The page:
February 1, 2023

Forget That Planet That Orbits Every 16 Hours. That’s so Last Week. Now Astronomers Have Found a Metal Planet That Orbits its Star EVERY 8 HOURS

A lot of exoplanets are found using a technique understood as the transit method, where the exoplanet passes in front of its star, causing the star to dim slightly. It takes numerous transits to confirm an exoplanet, so its not unexpected that the majority of known exoplanets have a fairly brief orbital period. Months or days rather than years. Theres also an observational predisposition because most known stars are red overshadows, so its usually not unexpected that weve discovered yet another exoplanet closely orbiting a red dwarf star. However often what we discover is so severe, it actually is unexpected.

Just recently astronomers found a world orbiting a red dwarf referred to as GJ 367. This particular star has to do with 31 light-years from Earth and isnt particularly unique, however its planet orbits the star at a range of about one-sixtieth that of the orbital radius of Mercury. The world is so near GJ 367 that it makes a total orbit every 8 hours.
One of the downsides of the transit approach is that it can only inform you the size of an exoplanet relative to its star. Based on the transit data we have, we understand the world is approximately the size of Mars.
Based on the temperature of the star and the planets orbital distance, the group approximates that its surface temperature level might be about 1,500 degrees Celsius. One idea about close-orbiting planets like this is that most of the environment boils away, leaving a rocky iron core.
The size and mass of GJ 367b is consistent with an iron planet. Credit: Lam, et al (2021 )
To check this concept, the group utilized information from the HARPS instrument on the European Southern Observatorys 3.6 m telescope. HARPS can measure the relative motion of GJ 367. Part of that movement is the wobble triggered by the gravitational pull of its planet. The bigger the wobble, the more huge the world. When the team analyzed the information they found the planet has a mass about 5 times that of Mars.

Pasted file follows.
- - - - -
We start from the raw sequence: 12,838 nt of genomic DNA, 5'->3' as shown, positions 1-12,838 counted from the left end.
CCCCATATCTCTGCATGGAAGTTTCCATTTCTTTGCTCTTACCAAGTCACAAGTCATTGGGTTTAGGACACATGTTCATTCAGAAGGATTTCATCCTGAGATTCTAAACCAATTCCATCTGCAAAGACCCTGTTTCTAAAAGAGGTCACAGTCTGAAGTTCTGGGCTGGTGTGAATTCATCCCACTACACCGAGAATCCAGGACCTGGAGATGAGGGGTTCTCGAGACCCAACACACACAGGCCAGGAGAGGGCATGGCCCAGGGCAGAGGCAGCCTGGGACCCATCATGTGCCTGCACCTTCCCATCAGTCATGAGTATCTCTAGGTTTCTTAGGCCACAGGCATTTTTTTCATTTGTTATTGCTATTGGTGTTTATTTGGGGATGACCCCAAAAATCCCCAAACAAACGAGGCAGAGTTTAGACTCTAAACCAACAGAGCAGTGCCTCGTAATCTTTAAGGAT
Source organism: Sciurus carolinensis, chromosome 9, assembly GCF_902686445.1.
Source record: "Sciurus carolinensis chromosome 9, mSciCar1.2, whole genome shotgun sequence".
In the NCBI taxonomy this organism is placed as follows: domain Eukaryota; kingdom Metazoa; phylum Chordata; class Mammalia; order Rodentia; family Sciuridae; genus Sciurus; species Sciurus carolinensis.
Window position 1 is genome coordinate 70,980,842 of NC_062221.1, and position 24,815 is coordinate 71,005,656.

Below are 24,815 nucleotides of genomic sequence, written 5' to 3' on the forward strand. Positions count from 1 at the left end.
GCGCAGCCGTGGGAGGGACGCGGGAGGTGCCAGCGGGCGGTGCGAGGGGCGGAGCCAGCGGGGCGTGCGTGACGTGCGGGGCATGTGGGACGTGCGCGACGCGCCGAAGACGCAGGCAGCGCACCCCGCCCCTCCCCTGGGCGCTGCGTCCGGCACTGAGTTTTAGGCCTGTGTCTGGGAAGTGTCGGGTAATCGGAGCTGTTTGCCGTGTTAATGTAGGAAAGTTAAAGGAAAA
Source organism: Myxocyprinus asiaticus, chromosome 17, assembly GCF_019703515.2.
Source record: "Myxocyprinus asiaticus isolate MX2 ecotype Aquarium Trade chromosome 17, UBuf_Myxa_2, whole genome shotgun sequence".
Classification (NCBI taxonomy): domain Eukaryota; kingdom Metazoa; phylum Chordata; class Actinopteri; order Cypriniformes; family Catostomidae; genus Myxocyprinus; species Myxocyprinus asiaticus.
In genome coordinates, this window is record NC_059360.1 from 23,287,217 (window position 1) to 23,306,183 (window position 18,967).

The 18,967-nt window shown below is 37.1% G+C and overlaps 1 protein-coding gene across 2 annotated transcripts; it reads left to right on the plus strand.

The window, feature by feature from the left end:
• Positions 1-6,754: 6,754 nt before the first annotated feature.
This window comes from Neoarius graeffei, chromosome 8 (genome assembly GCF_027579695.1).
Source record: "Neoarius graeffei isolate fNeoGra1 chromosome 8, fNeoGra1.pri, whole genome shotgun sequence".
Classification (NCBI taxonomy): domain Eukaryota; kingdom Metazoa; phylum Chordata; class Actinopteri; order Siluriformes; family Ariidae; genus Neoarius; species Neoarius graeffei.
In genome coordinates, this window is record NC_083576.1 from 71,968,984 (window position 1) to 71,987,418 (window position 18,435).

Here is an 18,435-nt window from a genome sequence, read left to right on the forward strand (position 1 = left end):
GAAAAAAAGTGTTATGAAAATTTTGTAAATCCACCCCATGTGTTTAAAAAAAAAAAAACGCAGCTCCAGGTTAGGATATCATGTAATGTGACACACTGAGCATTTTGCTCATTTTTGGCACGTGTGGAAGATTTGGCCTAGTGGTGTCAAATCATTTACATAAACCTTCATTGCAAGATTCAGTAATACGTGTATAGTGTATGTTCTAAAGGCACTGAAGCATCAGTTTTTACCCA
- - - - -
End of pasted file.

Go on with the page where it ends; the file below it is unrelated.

This is surprisingly massive and means the world has a density just under that of pure iron. Based on planetary designs, the world is likely a thin crust covering a big iron core, which includes weight to the idea that it may have as soon as been a gassy super-Earth that has been removed of its environment and outer crust.
We need to beware not to presume too much about this world simply understanding its size and mass. Astronomers have actually only found a handful of these ultra-short period worlds, so we still have much to learn. It is clear that the universe is filled with some very odd worlds.
Reference: Lam, Kristine WF, et al. “GJ 367b: A thick, ultrashort-period sub-Earth planet transiting a neighboring red dwarf star.” Science 374.6572 (2021 ): 1271-1275.
Referral: Armstrong, David J., et al. “A remnant planetary core in the hot-Neptune desert.” Nature 583.7814 (2020 ): 39-42.
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The majority of exoplanets are found using a strategy understood as the transit technique, where the exoplanet passes in front of its star, triggering the star to dim a little. It takes numerous transits to validate an exoplanet, so its not surprising that the majority of understood exoplanets have a fairly short orbital duration. Theres also an observational predisposition in that most known stars are red dwarfs, so its generally not surprising that weve discovered yet another exoplanet carefully orbiting a red dwarf star. One of the disadvantages of the transit approach is that it can just tell you the size of an exoplanet relative to its star. Based on the temperature level of the star and the worlds orbital distance, the group approximates that its surface area temperature level could be about 1,500 degrees Celsius.

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